A Muslim Survival Guide to Valentine’s Day : the Facts Versus the Reality Checks

Written by Fatima Abdulrazak

The red day is almost upon us and so comes the anxiety for many Muslims especially those living as minorities in their societies. The awkward gestures and hype can live one dumbfounded and completely directionless on what to say or do. So here are some few tips to help one survive the red rose day.

1. Can we celebrate Valentine’s Day?

No, you can’t. It is not one of our celebratory holidays and our predecessors did not celebrate it so we automatically do not consider this a holiday to look forward to.

The reality check: Do I believe that we can take advantage of some amazing offers on Valentine’s Day? I say why not, 50% offer on a perfume you were so desperately saving up for, this restaurant you really wanted to go to but was so expensive and is now offering free coupons for the first 10 reservations. These offers are like end of year offers and if your whole outlook of the entire day is just these offers, I don’t see a reason not to smile about it.

2. How do I return a greeting of Valentine’s Day?

We don’t participate in the activities associated with the day so we do not have a particular greeting to say back.

The reality check: If you are like me living in a diverse religious community then it can be socially awkward not returning a greeting. So a ‘Happy Valentine’s day’ greeting can be returned with a ‘Have a good one’, it’s not too specific and  you end up seeming more involved than you really tend to be.

3. Can I have special plans on Valentine’s Day?

The essence of not celebrating occasions outside the scope of the deen means you can’t have special plans for this day.

The reality check: In a lot of cases, work ends early on Valentine’s Day. The hype associated with it makes it a good day to get off work early. So a few extra hours in the day spent with loved ones over tea or a movie night or going to a halaqa is okay in my books.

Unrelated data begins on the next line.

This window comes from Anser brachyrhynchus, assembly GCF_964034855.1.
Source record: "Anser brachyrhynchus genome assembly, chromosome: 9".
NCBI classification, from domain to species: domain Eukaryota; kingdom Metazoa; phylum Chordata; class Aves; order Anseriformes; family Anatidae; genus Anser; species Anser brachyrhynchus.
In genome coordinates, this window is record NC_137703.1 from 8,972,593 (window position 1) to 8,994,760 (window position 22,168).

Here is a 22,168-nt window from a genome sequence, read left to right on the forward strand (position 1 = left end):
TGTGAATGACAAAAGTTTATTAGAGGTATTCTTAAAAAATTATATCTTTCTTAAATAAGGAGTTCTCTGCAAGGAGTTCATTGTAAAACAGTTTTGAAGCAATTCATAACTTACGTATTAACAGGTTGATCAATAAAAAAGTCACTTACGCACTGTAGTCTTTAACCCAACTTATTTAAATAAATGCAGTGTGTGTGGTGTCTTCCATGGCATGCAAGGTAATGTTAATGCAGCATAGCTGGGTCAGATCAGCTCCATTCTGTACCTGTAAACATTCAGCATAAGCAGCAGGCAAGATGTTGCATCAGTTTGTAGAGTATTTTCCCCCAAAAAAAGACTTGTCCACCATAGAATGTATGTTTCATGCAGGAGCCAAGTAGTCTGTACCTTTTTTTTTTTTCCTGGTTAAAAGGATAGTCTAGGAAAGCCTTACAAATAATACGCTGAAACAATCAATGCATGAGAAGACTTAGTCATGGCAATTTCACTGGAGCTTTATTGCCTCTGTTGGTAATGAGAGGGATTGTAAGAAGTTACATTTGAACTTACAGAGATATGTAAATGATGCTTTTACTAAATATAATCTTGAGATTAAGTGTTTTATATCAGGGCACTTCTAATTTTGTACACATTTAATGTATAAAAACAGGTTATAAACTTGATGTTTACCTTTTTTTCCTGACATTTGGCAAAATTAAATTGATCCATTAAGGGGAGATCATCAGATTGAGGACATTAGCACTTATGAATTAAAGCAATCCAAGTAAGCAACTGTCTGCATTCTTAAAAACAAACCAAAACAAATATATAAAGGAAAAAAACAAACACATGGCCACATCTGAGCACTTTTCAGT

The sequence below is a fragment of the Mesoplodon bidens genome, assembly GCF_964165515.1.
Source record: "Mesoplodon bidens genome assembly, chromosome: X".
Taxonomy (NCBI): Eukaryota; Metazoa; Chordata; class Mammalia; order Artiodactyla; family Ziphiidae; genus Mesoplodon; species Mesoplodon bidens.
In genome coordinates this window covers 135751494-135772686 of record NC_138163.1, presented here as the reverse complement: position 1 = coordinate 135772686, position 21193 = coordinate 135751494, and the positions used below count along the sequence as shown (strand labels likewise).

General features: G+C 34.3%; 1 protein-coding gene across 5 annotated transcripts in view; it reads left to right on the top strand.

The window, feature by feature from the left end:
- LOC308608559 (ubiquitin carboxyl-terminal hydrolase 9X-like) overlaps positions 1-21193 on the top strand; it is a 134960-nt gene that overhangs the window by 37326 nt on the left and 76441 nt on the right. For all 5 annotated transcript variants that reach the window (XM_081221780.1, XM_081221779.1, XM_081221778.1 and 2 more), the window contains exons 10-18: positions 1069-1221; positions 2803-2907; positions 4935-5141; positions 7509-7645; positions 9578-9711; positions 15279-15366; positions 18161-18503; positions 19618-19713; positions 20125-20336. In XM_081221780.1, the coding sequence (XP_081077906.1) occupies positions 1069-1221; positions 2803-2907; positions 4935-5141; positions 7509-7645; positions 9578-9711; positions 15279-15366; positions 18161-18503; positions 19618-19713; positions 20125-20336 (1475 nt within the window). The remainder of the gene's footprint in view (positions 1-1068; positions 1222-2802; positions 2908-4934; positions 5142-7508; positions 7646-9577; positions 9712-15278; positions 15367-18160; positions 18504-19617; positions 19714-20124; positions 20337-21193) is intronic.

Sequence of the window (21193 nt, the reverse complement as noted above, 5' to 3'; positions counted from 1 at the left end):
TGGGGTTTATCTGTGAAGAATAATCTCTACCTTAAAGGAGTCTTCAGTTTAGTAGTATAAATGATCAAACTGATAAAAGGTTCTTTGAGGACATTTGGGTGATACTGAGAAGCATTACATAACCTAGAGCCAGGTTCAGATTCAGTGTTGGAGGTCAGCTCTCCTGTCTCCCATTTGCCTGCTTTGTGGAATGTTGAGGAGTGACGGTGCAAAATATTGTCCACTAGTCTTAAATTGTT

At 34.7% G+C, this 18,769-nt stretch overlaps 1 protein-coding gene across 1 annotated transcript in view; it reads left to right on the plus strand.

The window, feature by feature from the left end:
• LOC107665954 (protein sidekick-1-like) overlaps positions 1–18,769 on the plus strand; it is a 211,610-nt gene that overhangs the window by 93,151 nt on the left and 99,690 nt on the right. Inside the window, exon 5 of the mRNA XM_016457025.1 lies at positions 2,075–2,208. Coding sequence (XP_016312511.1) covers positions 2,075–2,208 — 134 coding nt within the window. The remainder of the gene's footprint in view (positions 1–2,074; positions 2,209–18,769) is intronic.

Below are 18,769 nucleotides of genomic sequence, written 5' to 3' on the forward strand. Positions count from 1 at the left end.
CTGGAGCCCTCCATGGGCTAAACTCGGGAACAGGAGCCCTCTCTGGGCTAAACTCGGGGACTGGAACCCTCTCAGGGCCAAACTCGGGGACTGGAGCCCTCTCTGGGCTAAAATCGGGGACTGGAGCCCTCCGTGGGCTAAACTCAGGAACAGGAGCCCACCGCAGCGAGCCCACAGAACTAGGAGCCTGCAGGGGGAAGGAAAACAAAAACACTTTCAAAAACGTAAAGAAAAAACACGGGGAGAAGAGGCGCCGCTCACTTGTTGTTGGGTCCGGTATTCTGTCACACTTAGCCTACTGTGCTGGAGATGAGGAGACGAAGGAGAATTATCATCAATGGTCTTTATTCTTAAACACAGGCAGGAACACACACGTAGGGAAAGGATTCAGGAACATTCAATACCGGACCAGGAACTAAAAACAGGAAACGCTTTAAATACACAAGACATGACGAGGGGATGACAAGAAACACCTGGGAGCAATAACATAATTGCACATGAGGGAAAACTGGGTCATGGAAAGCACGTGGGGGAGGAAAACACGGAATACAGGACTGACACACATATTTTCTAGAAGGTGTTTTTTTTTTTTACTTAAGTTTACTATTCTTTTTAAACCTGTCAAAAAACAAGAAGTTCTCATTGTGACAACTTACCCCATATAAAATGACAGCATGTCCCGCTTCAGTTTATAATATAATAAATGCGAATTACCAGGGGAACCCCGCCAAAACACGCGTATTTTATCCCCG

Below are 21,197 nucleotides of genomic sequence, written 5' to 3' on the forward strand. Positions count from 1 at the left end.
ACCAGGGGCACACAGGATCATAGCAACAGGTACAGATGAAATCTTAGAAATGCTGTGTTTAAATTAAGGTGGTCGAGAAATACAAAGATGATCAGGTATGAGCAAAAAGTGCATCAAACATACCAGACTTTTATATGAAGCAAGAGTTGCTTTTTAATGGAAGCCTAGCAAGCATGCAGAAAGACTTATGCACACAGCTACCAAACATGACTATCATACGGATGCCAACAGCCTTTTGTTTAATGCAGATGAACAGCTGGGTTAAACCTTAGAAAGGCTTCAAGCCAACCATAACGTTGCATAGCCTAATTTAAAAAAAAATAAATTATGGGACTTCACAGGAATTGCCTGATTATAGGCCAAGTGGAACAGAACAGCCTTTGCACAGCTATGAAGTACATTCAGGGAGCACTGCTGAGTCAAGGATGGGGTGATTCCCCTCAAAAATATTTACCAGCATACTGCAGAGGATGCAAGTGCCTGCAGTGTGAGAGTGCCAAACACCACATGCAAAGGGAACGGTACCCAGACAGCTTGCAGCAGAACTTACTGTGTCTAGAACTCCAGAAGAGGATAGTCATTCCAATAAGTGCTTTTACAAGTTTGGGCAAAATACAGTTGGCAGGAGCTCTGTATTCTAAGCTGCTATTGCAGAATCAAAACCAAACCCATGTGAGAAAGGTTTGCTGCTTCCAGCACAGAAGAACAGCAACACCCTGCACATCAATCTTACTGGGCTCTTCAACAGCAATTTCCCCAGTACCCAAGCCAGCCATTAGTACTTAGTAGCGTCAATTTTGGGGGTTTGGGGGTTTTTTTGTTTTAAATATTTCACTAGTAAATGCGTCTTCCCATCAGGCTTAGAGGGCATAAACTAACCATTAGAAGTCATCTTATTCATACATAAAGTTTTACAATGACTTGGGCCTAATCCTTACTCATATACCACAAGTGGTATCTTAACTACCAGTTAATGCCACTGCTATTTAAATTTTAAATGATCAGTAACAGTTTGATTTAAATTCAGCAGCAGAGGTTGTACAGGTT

4. How do I explain that I don’t celebrate Valentine’s Day?

It doesn’t hurt to have some knowledge of the day and use it as a positive platform for instance saying you do understand that Saint Valentine’s is glorified in society for his stand against an oppressive instruction to deny soldiers marriage, follow that up with a social justice cause you’re passionate about, and end that Valentine’s day is now just a hyper-commercialized day for capitalists losing its historic meaning. That should be a good distraction.

The reality check: unfortunately due to its hyper consumerism nature, most people will be too  busy trying to ‘buy off’ love that they won’t notice your lack of interest. So, don’t sweat it. It’s one day and not as awkward as the three-month Christmas festivities.

Hopefully the Q and A has helped you feel confident enough to navigate Valentine’s Day with ease. ‘Have a good one.’

Bio: Fatima Abdulrazak is a Somali, born and bred in Uganda. Professionally, she is an accountant and a financial adviser. She is passionate about writing and research. Abdulrazak is also a member of Muslimah Writers Alliance (MWA). Her work includes writing with the former Young Muslimah magazine where she had a rant column. Currently she writes for her own blog, ‘The Human in Us’, which she dedicates to feel good stories of humanity. Finally, she is a financial expert at Holistic, a life style website dedicated to holistic well-being. You can connect with her on social media with the links provided below.

Facebook Profile: http://facebook.com/fatima.siraji

Word press/Gravatar account: http://thehumanitystories.wordpress.com

Facebook pages: http://facebook.com/humaninus



Twitter: @FatimaAbdulraz6

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